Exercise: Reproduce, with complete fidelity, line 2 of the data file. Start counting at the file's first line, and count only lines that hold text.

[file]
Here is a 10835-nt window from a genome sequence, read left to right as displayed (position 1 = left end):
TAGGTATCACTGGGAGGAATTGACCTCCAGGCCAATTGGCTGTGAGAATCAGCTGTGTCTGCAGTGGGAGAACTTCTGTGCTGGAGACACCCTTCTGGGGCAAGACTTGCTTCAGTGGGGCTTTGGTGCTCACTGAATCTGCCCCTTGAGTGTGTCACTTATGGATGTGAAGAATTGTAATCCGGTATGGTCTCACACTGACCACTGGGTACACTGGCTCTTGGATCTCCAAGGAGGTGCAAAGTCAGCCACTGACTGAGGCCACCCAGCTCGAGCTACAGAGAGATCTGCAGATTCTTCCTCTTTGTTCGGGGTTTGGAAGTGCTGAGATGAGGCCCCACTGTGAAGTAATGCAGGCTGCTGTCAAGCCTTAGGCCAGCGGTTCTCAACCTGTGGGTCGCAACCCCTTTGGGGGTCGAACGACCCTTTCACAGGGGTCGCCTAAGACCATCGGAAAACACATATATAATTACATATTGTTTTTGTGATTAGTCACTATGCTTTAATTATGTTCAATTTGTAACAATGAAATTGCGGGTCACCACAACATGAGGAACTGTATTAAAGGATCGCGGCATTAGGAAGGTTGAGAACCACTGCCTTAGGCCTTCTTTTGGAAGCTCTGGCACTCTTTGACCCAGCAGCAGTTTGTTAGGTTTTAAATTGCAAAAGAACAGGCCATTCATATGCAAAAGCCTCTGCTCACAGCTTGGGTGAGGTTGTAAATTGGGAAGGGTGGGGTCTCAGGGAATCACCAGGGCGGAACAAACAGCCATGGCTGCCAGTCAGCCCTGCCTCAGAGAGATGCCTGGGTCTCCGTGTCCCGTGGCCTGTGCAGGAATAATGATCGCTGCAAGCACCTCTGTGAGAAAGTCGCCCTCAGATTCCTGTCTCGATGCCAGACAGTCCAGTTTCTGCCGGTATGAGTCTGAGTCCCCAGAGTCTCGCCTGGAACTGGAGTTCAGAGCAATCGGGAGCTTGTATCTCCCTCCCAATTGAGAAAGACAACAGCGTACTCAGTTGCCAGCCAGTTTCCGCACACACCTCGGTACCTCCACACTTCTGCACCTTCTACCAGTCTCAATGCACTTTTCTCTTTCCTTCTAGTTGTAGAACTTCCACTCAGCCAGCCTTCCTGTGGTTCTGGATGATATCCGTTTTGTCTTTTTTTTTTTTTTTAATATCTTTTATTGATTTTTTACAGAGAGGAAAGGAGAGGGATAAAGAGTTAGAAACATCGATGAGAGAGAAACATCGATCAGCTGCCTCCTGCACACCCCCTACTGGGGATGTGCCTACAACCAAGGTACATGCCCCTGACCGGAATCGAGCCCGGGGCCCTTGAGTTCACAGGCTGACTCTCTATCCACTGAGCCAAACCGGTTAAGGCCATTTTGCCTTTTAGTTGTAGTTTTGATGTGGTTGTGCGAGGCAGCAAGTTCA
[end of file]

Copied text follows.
TAGGTATCACTGGGAGGAATTGACCTCCAGGCCAATTGGCTGTGAGAATCAGCTGTGTCTGCAGTGGGAGAACTTCTGTGCTGGAGACACCCTTCTGGGGCAAGACTTGCTTCAGTGGGGCTTTGGTGCTCACTGAATCTGCCCCTTGAGTGTGTCACTTATGGATGTGAAGAATTGTAATCCGGTATGGTCTCACACTGACCACTGGGTACACTGGCTCTTGGATCTCCAAGGAGGTGCAAAGTCAGCCACTGACTGAGGCCACCCAGCTCGAGCTACAGAGAGATCTGCAGATTCTTCCTCTTTGTTCGGGGTTTGGAAGTGCTGAGATGAGGCCCCACTGTGAAGTAATGCAGGCTGCTGTCAAGCCTTAGGCCAGCGGTTCTCAACCTGTGGGTCGCAACCCCTTTGGGGGTCGAACGACCCTTTCACAGGGGTCGCCTAAGACCATCGGAAAACACATATATAATTACATATTGTTTTTGTGATTAGTCACTATGCTTTAATTATGTTCAATTTGTAACAATGAAATTGCGGGTCACCACAACATGAGGAACTGTATTAAAGGATCGCGGCATTAGGAAGGTTGAGAACCACTGCCTTAGGCCTTCTTTTGGAAGCTCTGGCACTCTTTGACCCAGCAGCAGTTTGTTAGGTTTTAAATTGCAAAAGAACAGGCCATTCATATGCAAAAGCCTCTGCTCACAGCTTGGGTGAGGTTGTAAATTGGGAAGGGTGGGGTCTCAGGGAATCACCAGGGCGGAACAAACAGCCATGGCTGCCAGTCAGCCCTGCCTCAGAGAGATGCCTGGGTCTCCGTGTCCCGTGGCCTGTGCAGGAATAATGATCGCTGCAAGCACCTCTGTGAGAAAGTCGCCCTCAGATTCCTGTCTCGATGCCAGACAGTCCAGTTTCTGCCGGTATGAGTCTGAGTCCCCAGAGTCTCGCCTGGAACTGGAGTTCAGAGCAATCGGGAGCTTGTATCTCCCTCCCAATTGAGAAAGACAACAGCGTACTCAGTTGCCAGCCAGTTTCCGCACACACCTCGGTACCTCCACACTTCTGCACCTTCTACCAGTCTCAATGCACTTTTCTCTTTCCTTCTAGTTGTAGAACTTCCACTCAGCCAGCCTTCCTGTGGTTCTGGATGATATCCGTTTTGTCTTTTTTTTTTTTTTTAATATCTTTTATTGATTTTTTACAGAGAGGAAAGGAGAGGGATAAAGAGTTAGAAACATCGATGAGAGAGAAACATCGATCAGCTGCCTCCTGCACACCCCCTACTGGGGATGTGCCTACAACCAAGGTACATGCCCCTGACCGGAATCGAGCCCGGGGCCCTTGAGTTCACAGGCTGACTCTCTATCCACTGAGCCAAACCGGTTAAGGCCATTTTGCCTTTTAGTTGTAGTTTTGATGTGGTTGTGCGAGGCAGCAAGTTCA